Impacts of Ukrainian famine Holodomor still resonate after generations

23 November 2017, 15:05 | Society-digest | 0 |   | Code for Blog |  | 

Ashley Martin

22 November 2017 Regina Leader-Post

There’s a photo of Victor Akulov from 1955, black and white, the paper curling at the edges. In calligraphic pen on its backside, he wrote, “To my dear sister Anastasia Vasilivna.”

“Dear” is an understatement. Without his sister, he surely would have died 23 years earlier, along with millions of others.

Victor was 14 years old when the Ukrainian Holodomor began, an “extermination by hunger” purposefully implemented by the Soviet Union’s communist regime.

By 1932, the year the famine began, Victor’s father Vasil was dead or missing in Siberia. He had been deemed a “Kulak,” an enemy of the Soviet state, for having owned a 40-acre farm and two horses near Bobrovytsya, a town 100 kilometres northeast of Kyiv.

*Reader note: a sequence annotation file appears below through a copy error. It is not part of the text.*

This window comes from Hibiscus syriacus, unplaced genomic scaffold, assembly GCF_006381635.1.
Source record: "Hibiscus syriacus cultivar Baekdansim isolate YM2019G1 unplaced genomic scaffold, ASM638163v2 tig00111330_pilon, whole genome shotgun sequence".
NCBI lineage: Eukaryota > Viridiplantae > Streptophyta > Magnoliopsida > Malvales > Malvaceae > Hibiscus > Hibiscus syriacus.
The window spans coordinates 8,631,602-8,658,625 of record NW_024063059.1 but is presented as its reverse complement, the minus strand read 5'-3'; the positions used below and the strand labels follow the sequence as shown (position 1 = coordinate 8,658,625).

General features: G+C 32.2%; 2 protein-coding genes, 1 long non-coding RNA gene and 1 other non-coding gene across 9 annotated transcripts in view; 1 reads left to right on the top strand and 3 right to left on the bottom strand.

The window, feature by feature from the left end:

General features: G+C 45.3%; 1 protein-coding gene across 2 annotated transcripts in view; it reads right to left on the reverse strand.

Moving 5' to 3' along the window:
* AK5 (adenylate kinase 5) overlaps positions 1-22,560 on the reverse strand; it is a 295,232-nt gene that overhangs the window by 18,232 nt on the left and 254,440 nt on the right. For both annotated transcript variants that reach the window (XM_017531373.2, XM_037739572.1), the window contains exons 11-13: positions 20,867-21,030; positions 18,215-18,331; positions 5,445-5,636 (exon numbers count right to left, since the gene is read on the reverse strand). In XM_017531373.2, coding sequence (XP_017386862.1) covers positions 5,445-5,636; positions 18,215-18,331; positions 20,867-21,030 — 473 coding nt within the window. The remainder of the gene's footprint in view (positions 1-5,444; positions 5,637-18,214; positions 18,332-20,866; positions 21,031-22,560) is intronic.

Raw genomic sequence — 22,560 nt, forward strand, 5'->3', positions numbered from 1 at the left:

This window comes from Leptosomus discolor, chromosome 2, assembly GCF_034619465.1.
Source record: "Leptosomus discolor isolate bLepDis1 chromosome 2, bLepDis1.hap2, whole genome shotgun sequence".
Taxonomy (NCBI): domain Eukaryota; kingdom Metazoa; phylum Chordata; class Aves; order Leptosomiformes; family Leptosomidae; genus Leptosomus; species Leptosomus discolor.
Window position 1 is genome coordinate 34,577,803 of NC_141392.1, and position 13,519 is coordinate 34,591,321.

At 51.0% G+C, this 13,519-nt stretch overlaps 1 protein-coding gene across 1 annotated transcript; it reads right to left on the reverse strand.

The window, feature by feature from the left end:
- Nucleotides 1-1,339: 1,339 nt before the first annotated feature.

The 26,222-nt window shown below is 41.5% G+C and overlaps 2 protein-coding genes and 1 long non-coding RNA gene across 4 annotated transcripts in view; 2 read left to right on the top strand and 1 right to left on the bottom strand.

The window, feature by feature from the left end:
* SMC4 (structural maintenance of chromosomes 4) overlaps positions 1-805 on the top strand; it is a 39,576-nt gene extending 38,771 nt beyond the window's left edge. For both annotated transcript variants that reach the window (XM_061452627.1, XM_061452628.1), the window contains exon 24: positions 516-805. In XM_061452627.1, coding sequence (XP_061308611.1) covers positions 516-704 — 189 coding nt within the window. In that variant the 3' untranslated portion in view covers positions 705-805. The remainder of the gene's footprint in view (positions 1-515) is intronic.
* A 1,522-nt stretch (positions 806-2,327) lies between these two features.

Before she starved to death in 1933, Victor’s mother Evdokiya fed her family an Easter supper of three potatoes. It was a meagre meal for six people and the very last of their food.

Four of their five children survived Holodomor — Victor, thanks to his sister.

 

Victor Akulov wrote “To my dear sister Anastasia Vasilivna” on the back of this photo in 1955. Michael Bell / Leader-Post

Anastasia worked as a maid for a teacher. Teachers, as government employees, were privileged: They had food.

Anastasia hid leftovers in the garden every night or two, where Victor would find them.

“Whatever (her employers) shared with her, she shared with my father and this is because of her, he survived,” said Iryna Deck, Victor’s first child.

“It was just such a strong courage and strong love for each other.”

There’s another photo of Victor, also black and white, this time with Olga (Gatsenko) Akulova beside him. In their 1956 wedding portrait, she’s wearing a floral bonnet-style veil; he’s in a dark suit. They both look serious, which is out of character, according to their children.

“Our dad especially was very optimistic,” said Gregory Akulov, the second of Victor and Olga’s four children.